Tokyo Olympics in turmoil as Australia and Canada pull out

Games under threat despite waiting another four weeks to make a decision

A countdown clock for the Tokyo 2020 Olympics is photographed in Tokyo, Monday, March 23, 2020. The IOC will take up to four weeks to consider postponing the Tokyo Olympics amid mounting criticism of its handling of the coronavirus crisis that now includes Canada saying it won't send a team to the games this year and the leader of track and field, the biggest sport at the games, also calling for a delay. (AP Photo/Jae C. Hong)

The coronavirus pandemic prompted Australia to withdraw athletes from the 2020 Olympics on Monday.

With athletes unable to train or prepare properly due to social distancing and a clampdown on travel, the Australian Olympic Committee (AOC) joined Canada and announced it could no longer assemble a team for the July 24-August 9 Games in Tokyo.

"It’s clear the Games can’t be held in July," Australia Chef de Mission Ian Chesterman said on Monday, three days after telling reporters the team was committed to the schedule.

"Our athletes have been magnificent in their positive attitude to training and preparing, but the stress and uncertainty has been extremely challenging for them."

Australia had previously been in lock-step with the International Olympic Committee (IOC), which until Sunday had insisted the Games would go ahead as scheduled.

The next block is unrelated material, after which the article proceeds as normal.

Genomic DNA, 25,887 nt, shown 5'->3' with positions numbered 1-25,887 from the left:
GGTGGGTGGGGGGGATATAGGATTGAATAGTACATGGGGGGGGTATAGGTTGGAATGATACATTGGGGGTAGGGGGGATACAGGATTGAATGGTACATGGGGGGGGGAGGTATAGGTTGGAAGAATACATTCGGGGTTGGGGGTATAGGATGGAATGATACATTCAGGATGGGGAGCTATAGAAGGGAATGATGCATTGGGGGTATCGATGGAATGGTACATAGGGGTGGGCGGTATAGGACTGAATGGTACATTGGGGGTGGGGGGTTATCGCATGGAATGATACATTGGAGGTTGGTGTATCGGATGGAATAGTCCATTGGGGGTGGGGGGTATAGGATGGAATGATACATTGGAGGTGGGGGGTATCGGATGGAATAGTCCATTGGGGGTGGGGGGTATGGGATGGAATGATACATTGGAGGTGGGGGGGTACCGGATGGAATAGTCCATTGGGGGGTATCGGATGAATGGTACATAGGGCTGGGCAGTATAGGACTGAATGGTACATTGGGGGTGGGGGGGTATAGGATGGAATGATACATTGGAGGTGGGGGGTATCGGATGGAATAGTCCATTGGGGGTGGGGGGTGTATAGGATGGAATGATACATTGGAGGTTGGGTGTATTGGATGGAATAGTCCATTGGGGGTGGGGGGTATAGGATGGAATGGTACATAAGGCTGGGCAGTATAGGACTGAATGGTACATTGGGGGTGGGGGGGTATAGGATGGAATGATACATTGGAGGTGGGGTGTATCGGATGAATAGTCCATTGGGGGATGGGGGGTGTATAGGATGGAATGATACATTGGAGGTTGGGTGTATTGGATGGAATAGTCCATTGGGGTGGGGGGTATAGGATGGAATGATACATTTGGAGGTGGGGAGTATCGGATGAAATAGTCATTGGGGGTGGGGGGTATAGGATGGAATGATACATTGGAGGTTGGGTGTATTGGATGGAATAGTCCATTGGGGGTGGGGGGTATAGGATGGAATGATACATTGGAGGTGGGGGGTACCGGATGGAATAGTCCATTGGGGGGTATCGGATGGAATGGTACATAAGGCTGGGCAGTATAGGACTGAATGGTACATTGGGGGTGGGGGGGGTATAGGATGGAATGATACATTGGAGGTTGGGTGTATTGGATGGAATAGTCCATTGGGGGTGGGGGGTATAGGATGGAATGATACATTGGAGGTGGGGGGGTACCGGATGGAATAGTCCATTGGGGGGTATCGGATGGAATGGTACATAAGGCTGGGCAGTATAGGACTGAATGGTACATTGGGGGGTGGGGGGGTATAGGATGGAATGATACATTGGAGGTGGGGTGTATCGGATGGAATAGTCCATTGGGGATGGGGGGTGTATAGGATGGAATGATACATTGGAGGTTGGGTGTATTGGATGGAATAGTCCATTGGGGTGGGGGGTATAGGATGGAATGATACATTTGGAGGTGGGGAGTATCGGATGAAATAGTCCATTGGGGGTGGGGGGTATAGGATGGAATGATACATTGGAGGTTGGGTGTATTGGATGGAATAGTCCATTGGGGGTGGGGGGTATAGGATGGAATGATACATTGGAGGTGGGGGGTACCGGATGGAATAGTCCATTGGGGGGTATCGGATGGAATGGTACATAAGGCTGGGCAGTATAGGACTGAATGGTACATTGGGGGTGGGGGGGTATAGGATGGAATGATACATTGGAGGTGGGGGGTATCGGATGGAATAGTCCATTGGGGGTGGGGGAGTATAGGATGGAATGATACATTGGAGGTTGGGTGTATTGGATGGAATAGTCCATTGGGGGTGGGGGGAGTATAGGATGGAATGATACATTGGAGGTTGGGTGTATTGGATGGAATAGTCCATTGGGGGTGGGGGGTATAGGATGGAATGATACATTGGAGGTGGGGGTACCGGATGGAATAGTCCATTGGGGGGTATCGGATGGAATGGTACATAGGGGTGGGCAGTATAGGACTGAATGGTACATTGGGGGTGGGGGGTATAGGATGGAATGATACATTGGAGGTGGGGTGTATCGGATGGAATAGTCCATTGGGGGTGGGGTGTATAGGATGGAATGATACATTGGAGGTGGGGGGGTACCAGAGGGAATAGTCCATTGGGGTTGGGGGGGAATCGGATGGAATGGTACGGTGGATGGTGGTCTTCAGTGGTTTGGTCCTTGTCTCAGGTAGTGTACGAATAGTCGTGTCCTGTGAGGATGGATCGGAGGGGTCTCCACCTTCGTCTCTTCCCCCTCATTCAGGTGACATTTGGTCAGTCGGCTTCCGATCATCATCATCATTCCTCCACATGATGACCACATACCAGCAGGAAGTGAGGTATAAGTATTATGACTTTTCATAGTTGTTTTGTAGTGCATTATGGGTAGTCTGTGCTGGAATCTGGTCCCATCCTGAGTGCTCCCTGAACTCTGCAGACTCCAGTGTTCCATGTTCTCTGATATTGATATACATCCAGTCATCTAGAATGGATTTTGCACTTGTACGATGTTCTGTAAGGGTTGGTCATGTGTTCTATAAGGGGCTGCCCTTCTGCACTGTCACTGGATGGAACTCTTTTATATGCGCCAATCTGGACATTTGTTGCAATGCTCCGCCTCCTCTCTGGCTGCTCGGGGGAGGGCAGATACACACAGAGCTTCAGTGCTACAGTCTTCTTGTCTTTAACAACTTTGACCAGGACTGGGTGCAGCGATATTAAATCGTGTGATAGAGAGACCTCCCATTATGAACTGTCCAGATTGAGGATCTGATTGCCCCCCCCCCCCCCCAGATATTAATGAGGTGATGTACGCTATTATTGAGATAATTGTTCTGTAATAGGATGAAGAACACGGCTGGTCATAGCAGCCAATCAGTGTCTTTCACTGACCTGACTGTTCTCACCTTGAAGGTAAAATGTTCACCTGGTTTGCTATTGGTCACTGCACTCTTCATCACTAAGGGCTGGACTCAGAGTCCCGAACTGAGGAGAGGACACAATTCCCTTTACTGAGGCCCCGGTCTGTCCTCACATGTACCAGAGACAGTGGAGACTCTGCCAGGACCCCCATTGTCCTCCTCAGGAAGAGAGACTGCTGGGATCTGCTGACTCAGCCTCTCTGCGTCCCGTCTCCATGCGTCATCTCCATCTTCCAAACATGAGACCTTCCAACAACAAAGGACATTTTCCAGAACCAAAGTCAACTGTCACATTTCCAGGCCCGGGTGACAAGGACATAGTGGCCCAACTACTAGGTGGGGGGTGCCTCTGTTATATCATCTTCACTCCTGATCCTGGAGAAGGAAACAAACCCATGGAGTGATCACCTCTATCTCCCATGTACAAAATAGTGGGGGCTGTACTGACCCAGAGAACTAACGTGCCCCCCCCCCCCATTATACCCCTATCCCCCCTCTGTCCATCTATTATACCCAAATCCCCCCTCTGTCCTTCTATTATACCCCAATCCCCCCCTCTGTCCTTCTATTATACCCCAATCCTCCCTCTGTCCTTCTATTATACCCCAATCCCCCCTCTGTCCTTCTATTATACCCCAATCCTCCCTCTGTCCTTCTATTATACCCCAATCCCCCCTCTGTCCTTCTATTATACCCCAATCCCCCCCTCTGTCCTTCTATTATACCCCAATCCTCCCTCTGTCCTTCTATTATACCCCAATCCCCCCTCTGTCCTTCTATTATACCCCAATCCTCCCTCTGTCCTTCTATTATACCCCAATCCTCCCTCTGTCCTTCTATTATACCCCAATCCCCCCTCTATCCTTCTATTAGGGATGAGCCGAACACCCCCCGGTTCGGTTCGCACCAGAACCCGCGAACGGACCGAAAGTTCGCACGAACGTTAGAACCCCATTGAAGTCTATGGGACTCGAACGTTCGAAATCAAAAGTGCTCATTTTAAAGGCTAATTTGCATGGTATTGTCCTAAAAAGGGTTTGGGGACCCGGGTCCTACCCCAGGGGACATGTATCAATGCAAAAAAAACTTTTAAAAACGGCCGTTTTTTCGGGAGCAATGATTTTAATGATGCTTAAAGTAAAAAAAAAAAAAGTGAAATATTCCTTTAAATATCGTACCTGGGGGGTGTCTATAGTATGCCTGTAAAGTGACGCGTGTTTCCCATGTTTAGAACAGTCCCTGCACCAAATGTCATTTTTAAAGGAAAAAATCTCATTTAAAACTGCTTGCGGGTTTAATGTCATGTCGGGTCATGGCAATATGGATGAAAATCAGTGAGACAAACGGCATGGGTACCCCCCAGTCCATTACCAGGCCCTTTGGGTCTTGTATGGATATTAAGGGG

After weeks of pressure, the IOC finally said postponement was in its "scenario planning", with a decision expected in four weeks.

The timeframe was not quick enough for the AOC, however, which announced its decision shortly after Canada became the first country to boycott the Games.

AOC Chief Executive Matt Carroll said he hoped the Games would go ahead in Tokyo, but not until the summer of 2021.

"We've had to make a call now because of the situation here in Australia and other parts of the world," Carroll said in Sydney.

Australia's Paralympic committee and sports federations backed the AOC's stance. Swimming Australia (SA) said it was "devastating" for athletes but the correct decision.

"Given the current situation worldwide, it has become evident that it is not safe for the Games to be staged in its current time frame,” SA Chief Executive Leigh Russell said.

Australians began living under strict new lockdown rules on Monday as coronavirus cases topped 1,600.

Australia's National Rugby League suspended its season indefinitely after only two rounds of the championship.